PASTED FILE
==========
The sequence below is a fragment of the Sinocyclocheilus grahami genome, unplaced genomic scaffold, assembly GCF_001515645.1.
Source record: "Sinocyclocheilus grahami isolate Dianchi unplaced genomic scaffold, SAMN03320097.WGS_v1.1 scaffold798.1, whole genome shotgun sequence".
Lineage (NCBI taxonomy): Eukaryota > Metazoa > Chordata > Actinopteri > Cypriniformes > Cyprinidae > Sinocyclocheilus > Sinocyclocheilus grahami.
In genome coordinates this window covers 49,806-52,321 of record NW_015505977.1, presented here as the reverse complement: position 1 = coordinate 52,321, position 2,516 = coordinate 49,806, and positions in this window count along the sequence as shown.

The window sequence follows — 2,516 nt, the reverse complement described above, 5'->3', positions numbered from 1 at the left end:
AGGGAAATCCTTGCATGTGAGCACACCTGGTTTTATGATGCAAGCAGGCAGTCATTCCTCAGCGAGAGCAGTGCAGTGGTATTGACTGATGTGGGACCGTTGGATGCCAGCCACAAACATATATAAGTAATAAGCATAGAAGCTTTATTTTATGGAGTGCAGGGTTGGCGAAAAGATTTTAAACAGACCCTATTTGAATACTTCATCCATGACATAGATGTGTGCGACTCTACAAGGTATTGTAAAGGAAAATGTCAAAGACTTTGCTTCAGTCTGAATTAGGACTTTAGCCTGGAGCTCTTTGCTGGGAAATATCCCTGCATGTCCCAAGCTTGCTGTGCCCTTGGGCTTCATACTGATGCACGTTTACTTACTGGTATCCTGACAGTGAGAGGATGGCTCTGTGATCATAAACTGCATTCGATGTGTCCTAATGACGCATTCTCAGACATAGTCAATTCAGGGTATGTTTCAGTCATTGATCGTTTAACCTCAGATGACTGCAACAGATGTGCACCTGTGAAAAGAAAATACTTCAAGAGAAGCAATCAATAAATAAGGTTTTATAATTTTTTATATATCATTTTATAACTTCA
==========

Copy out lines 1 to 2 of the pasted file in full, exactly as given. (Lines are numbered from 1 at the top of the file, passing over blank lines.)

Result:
The sequence below is a fragment of the Sinocyclocheilus grahami genome, unplaced genomic scaffold, assembly GCF_001515645.1.
Source record: "Sinocyclocheilus grahami isolate Dianchi unplaced genomic scaffold, SAMN03320097.WGS_v1.1 scaffold798.1, whole genome shotgun sequence".